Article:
Israeli scientists develop technique to make solar panels more efficient

Scientists in Israel have made a breakthrough in the field of solar energy that may lead to making the alternative form of energy more efficient and productive for future use.

Researchers led by Professor Avner Rothschild from Technion’s Institute for Materials Science and Technology have made advances in understanding how semiconductors work in collaboration with scientists from Ben Gurion University in the Negev and the Helmholtz Center Berlin.

Solar modules use either photovoltaic cells or photo-electrochemical cells to function. Photoelectrochemical cells can only generate energy during the hours of sunshine and require external batteries to maintain energy during the night.

On the other hand, photovoltaic cells do not need external batteries, but instead use semiconductors.

Semiconductors use light energy to split water molecules into oxygen and hydrogen, which are then stored as a separate fuel source for later. Hematite, the most common material used as a semiconductor, suffers from a lack of efficiency, which leads to an enormous waste of potential energy.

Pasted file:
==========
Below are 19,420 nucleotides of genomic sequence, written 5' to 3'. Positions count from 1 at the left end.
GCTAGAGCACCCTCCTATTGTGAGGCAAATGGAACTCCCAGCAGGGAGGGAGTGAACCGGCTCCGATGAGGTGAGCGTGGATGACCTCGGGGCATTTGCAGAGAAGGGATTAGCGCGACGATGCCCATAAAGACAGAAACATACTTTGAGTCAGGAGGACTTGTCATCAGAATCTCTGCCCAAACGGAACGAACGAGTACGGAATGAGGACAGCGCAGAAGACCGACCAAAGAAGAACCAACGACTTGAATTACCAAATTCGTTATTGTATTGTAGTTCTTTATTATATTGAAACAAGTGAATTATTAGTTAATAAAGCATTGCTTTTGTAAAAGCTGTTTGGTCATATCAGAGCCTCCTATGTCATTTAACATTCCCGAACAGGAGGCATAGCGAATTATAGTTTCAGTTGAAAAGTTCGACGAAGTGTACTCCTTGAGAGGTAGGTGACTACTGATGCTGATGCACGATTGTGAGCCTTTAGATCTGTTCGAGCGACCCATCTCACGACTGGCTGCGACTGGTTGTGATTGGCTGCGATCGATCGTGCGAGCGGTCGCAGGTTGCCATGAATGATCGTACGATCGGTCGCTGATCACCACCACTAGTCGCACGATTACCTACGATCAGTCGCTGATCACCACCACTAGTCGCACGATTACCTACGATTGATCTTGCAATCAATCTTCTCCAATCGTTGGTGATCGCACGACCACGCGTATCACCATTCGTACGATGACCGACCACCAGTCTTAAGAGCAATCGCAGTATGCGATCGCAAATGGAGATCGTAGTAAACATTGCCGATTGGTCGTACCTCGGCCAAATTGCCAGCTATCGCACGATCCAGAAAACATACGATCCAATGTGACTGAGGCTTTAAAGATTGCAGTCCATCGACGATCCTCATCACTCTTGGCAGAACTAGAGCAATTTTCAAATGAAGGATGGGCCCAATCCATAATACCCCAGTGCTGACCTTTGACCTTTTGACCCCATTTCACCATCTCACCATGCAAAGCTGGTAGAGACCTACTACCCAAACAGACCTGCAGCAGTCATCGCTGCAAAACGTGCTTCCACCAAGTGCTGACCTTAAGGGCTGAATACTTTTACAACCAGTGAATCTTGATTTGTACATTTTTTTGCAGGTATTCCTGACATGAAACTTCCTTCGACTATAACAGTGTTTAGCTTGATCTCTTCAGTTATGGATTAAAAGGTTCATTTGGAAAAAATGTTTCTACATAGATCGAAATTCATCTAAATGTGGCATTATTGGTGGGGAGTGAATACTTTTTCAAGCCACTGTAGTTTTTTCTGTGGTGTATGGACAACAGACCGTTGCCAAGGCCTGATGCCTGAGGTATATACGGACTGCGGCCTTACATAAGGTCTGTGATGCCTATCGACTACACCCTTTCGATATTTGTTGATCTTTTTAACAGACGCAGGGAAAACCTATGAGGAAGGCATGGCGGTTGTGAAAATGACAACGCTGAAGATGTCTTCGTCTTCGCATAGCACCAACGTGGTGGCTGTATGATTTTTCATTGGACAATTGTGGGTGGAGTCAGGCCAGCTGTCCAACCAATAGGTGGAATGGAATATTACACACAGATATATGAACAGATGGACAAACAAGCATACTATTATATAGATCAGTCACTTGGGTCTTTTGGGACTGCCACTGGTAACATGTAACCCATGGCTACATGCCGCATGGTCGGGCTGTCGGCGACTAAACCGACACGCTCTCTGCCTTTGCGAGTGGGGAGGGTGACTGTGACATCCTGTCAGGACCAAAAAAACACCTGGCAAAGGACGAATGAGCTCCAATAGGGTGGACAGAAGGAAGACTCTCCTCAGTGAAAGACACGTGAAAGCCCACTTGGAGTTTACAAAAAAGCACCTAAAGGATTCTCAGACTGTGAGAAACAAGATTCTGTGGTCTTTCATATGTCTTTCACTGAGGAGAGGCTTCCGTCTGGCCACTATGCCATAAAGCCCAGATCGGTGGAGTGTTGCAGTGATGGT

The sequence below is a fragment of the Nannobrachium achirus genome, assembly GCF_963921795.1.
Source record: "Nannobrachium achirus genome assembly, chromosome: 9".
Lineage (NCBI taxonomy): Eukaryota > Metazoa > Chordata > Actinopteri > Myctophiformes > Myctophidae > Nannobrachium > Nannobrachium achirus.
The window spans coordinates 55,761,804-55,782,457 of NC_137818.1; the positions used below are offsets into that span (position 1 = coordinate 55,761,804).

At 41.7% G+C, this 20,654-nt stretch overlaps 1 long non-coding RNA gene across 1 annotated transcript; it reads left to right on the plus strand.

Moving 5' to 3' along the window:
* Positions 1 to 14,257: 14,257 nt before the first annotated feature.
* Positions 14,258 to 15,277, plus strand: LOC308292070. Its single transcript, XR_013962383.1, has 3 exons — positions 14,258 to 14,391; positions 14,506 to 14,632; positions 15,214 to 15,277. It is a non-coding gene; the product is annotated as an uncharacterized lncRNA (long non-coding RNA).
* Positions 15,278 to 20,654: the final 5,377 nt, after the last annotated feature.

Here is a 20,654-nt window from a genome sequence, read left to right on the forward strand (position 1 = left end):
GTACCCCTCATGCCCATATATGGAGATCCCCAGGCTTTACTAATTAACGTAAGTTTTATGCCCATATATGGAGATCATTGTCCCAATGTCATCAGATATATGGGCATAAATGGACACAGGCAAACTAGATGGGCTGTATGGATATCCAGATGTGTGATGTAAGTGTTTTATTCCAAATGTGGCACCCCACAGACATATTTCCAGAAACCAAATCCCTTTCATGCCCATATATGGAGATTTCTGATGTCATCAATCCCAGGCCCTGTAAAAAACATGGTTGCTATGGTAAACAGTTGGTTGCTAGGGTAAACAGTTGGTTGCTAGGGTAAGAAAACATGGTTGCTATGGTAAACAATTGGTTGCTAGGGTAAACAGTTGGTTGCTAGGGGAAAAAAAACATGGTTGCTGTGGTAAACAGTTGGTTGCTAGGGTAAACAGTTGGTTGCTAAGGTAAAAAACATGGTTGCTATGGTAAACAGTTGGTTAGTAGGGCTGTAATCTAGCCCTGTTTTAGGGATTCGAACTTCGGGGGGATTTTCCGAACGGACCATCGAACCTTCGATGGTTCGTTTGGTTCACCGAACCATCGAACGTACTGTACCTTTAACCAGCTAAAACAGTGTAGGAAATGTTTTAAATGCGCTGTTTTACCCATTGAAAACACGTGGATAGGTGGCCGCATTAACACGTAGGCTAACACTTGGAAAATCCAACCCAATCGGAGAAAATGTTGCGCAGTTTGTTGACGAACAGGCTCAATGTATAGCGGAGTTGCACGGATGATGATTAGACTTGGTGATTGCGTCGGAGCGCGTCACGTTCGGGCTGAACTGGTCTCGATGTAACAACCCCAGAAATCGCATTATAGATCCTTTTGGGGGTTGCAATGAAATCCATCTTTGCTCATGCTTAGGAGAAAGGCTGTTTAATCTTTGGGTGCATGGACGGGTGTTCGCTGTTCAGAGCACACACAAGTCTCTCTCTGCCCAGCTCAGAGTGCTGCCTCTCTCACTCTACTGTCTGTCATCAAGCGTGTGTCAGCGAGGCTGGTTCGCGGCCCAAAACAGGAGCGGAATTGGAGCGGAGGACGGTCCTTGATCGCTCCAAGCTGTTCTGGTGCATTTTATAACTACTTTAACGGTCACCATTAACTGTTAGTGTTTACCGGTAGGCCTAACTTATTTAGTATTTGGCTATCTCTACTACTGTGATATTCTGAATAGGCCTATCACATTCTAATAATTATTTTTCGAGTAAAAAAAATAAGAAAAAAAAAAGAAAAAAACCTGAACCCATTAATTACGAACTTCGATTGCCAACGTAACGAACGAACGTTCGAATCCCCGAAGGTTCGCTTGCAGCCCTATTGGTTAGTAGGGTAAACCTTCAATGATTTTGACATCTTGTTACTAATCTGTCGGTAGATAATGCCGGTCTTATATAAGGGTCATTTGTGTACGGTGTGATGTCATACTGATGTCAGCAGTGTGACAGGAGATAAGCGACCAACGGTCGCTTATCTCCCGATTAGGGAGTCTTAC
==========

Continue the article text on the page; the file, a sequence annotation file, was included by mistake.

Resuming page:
Rothschild’s team developed a new technique for testing the efficiency of hematite and other semiconductor materials, which hopefully can be used to develop more effective solar modules in the future.

Alan Aziz, CEO of Technion UK, said: “Reducing our fossil fuel consumption is the most important challenge facing our planet and the answer must be to harness the free energy that surrounds us. Improving solar panels is just another good idea from Technion scientists. “

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Solar energy is one of the most important renewable energy sources of the future, as solar panels convert the sun’s light rays into electricity. Some sources estimate that the amount of sunlight that hits the earth in just an hour and a half is enough to meet our global energy consumption for an entire year.

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